It has been a few months since I have given a state record update and there are a few applications sitting on my desk. . . .
Most of the activity in the state record program over the past few months has been in the bowfishing section, but I have one fish caught on rod & reel that I need to tell you about.
Rod & Reel
We have had a run on state record Yellow Bullheads in recent years, and now I believe that bar may have been raised to the point where this one might stand for awhile. On June 4, Dylan Turner from Lincoln was fishing a private pond in Otoe County when he caught a Yellow Bullhead that was a whopping 2 pounds 4 ounces and 14 1/4 inches long!
Dylan tossed out some chicken liver to catch that fish.
Again let me say that Black Bullheads are by far the most common Bullheads in Nebraska. Black Bullheads ain’t black and will be mostly yellow, especially on the belly. So, even though they might be called “yellow bellies”, most Bullheads caught by Nebraska anglers will in fact be Black Bullheads. The difference between a Black Bullhead and a Yellow Bullhead ain’t much and comes down to barbs on the pectoral spine and number of anal fin rays. So when we have a potential state record Yellow Bullhead, we look really close to make sure we have the right identification. Tony Korth, a pointy-headed co-biologist at our Ak-Sar-Ben Aquarium, looked that fish over very carefully and concluded it was in fact a Yellow Bullhead. From what Tony told me, I agreed, and Dylan’s fish will be recognized as our new rod & reel state record. I am betting it will be awhile before someone catches a bona fide Yellow Bullhead that is larger than that.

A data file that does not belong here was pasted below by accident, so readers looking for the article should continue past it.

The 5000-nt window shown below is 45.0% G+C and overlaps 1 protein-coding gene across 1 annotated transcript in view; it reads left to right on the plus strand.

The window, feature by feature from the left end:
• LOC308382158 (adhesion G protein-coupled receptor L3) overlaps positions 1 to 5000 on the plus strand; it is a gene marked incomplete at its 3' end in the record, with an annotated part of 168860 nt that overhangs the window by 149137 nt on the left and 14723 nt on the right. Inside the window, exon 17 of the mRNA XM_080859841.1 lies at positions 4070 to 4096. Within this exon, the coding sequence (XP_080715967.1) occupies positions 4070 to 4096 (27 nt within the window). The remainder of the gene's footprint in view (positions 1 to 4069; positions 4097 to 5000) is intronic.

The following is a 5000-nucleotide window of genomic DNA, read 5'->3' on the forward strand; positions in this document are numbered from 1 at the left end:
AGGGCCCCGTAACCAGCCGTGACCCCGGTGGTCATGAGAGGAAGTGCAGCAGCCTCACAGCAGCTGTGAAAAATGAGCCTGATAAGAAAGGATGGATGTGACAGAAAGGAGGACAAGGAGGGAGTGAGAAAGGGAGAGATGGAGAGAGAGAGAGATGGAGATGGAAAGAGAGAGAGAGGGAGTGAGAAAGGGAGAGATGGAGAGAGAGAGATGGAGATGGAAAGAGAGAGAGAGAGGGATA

As is common with most of the state record applications I receive this time of year, the rest I have to share with you were taken by archery. Let me go in the order in which they crossed my desk:
Back in June, Jason Nowaczyk of Elkhorn was doing some bowfishing out at Harlan County Reservoir when he stuck a big Shortnose Gar. Officially that fish will be recognized as a new archery record at 9 pounds 14 ounces and a length of 41 3/8 inches.
You can see certifying state record fish is very serious business! Jason had not only a Conservation Officer as a witness, but also a County Sheriff!
Gar are a species of fish that are commonly taken by archers–laying around basking just under the surface offers an excellent target of opportunity for a bowfisher. We have had a lot of Shortnose Gar certified as bowfishing state records over the years and this fish pushed the record up just a half-pound over the previous record taken in 2013. Shortnose Gar taken from Nebraska waters have been some of the largest on record anywhere; who knows, maybe that Shortnose Gar bowfishing record can push over 10 pounds?!